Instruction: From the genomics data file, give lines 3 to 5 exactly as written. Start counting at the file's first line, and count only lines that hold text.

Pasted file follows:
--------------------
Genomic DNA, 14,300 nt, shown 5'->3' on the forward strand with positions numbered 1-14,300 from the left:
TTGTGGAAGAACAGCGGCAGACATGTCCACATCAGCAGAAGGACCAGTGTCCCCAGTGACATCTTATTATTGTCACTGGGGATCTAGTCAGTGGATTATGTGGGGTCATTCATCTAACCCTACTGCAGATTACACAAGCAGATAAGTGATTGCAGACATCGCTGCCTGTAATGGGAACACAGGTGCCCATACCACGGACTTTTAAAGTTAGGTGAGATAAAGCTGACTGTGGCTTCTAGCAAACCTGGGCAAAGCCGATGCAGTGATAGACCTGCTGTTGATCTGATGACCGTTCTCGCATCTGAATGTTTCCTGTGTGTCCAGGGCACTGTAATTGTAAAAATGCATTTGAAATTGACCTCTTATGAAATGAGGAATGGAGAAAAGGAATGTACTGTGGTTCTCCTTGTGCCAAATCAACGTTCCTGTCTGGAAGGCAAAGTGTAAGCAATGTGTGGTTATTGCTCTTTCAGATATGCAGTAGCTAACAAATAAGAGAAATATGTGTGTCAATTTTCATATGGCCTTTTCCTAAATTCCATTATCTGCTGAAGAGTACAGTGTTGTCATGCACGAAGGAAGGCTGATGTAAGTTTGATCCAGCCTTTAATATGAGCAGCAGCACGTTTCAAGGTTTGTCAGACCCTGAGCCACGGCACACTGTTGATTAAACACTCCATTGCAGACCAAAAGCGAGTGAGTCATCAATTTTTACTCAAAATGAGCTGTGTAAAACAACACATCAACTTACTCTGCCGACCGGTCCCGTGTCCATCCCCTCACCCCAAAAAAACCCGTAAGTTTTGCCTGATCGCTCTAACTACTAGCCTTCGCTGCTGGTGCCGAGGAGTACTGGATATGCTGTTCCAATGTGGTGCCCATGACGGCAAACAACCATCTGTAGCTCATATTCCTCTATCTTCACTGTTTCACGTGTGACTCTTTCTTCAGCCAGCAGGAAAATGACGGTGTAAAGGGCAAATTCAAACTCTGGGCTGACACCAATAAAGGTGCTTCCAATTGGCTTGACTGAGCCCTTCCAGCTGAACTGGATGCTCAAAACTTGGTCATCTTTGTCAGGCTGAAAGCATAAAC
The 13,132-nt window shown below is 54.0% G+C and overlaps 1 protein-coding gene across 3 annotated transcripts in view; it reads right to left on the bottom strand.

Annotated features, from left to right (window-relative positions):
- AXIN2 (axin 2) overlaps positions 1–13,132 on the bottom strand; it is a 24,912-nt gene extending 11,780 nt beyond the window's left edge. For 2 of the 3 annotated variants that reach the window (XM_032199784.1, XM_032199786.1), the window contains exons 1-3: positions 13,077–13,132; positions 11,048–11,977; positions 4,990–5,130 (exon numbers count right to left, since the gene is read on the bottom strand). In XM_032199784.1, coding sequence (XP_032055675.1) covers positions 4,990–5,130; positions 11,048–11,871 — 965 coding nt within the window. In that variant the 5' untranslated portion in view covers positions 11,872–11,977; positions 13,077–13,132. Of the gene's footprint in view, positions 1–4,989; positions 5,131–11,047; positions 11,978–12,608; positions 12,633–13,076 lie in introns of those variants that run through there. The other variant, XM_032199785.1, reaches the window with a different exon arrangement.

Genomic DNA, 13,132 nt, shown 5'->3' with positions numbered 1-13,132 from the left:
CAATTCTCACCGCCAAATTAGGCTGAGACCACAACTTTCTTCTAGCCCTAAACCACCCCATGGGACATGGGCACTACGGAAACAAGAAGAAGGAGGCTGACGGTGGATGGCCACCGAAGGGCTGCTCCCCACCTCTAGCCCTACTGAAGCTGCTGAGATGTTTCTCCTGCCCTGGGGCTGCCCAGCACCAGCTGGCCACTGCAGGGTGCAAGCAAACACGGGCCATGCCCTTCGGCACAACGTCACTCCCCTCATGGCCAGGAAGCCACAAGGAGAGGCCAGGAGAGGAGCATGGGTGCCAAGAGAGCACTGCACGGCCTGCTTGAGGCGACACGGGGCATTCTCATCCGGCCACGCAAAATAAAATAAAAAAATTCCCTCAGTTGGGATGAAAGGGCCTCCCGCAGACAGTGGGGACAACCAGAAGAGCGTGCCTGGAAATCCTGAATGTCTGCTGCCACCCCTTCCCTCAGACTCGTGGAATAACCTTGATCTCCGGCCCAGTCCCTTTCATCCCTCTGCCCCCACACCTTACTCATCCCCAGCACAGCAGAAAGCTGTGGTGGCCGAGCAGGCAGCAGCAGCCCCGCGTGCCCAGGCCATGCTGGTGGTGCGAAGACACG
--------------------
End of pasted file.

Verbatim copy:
The 13,132-nt window shown below is 54.0% G+C and overlaps 1 protein-coding gene across 3 annotated transcripts in view; it reads right to left on the bottom strand.

Annotated features, from left to right (window-relative positions):
- AXIN2 (axin 2) overlaps positions 1–13,132 on the bottom strand; it is a 24,912-nt gene extending 11,780 nt beyond the window's left edge. For 2 of the 3 annotated variants that reach the window (XM_032199784.1, XM_032199786.1), the window contains exons 1-3: positions 13,077–13,132; positions 11,048–11,977; positions 4,990–5,130 (exon numbers count right to left, since the gene is read on the bottom strand). In XM_032199784.1, coding sequence (XP_032055675.1) covers positions 4,990–5,130; positions 11,048–11,871 — 965 coding nt within the window. In that variant the 5' untranslated portion in view covers positions 11,872–11,977; positions 13,077–13,132. Of the gene's footprint in view, positions 1–4,989; positions 5,131–11,047; positions 11,978–12,608; positions 12,633–13,076 lie in introns of those variants that run through there. The other variant, XM_032199785.1, reaches the window with a different exon arrangement.